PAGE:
Posted by Alia Haddad on November 30, -0001 at 12:00 am
This time of year–when summer fades so quickly and seamlessly into fall that it becomes almost impossible to pinpoint the exact moment when you realized that the days no longer seemed to go on forever and that you would from now on need at least a cardigan upon leaving the house–always makes me nostalgic. I’m not sure why. Perhaps it’s because I correlate it to going back to school; or maybe it’s because with fall also comes the promise of Christmas, the one day of the year when I have free reign to respond to moments with childlike enthusiasm; or it may even have to do with the fact that fall definitely means the year is coming to a close, new years resolutions be damned. Whatever the case, I find myself particularly nostalgic this fall.
In that vein, I have been on a streak of re-watching films from my childhood. While the season doesn’t seem quite right for the Home Alone‘s or Miracle on 34th Street‘s, I do find myself re-loving movies such as Cool Runnings, The Sandlot, and Beethoven. Most recently I bought (after quite a long quest) and re-watched Steven Zaillian’s Searching for Bobby Fischer–a slightly more dramatic family-friendly film than the list above, starring Joe Mantaena, Joan Allen, Ben Kingsley, and Laurence Fishburne, that my father would make me watch over and over again, convinced that one day I would follow in his footsteps by seriously taking up and succeeding in the game of competitive chess. Following the tale of a young boy living in New York City who discovers chess and his natural aptitude for it one day while walking in Washington Square Park, Searching for Bobby Fischer is ripe with drama, intrigue, and most of all chills. I mean, who doesn’t feel electric whilst watching two childhood peers (much younger than you, and most likely much better at this game than you) compete for a national championship?! I’m getting chills just thinking about it.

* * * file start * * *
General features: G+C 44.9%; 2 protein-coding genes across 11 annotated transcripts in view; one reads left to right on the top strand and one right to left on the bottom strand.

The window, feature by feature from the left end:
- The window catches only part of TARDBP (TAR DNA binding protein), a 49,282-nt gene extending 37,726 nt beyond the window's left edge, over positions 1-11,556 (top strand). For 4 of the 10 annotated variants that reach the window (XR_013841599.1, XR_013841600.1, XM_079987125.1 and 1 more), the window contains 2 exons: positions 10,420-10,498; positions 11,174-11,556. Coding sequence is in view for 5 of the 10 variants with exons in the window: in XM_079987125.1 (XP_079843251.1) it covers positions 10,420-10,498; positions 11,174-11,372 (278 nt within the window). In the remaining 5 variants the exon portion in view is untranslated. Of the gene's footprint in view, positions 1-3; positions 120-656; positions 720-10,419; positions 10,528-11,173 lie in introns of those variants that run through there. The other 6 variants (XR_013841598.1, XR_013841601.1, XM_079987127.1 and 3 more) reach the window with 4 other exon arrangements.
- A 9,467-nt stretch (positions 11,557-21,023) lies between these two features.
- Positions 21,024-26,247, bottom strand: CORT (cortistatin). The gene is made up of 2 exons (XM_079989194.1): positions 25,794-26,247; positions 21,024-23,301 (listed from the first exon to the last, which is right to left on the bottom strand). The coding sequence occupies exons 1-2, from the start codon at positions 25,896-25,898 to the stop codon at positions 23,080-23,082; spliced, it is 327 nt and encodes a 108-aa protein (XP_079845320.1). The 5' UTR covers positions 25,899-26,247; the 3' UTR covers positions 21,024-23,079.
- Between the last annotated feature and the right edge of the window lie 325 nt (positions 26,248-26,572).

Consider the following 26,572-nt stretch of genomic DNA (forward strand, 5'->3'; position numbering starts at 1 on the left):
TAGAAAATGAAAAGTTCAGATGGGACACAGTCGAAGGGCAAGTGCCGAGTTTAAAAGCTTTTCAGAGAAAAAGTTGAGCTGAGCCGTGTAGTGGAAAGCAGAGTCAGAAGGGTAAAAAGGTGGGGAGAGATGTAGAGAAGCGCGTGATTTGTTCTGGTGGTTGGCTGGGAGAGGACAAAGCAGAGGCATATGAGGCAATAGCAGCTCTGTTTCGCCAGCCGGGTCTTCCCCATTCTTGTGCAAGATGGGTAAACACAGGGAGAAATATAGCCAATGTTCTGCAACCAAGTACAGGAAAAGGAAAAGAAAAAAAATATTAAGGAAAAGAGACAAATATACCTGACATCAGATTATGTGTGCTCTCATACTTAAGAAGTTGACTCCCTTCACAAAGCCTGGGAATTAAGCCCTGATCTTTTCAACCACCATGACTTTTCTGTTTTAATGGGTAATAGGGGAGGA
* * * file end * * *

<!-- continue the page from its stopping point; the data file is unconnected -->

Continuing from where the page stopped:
But let’s not get ahead of ourselves. While that ending scene is definitely chill-inducing, I think the most powerful scene in the movie comes about partway through after Josh, child prodigy, has been decided he is confident enough, after training with his master chess teacher (Ben Kingsley), to finally go back to and try his luck at the famed park where he first encountered the game in question and, more importantly, the man (Laurence Fishburne) whom he witnessed playing at such a fast speed. What progresses is a two minute speed chess game in which Josh not only learns different techniques than those he has been exposed to from his refined teacher, but also gains street cred. This all begs the question: what were you doing at 10? Watch the electrifying scene below, and if inclined, what the ending after.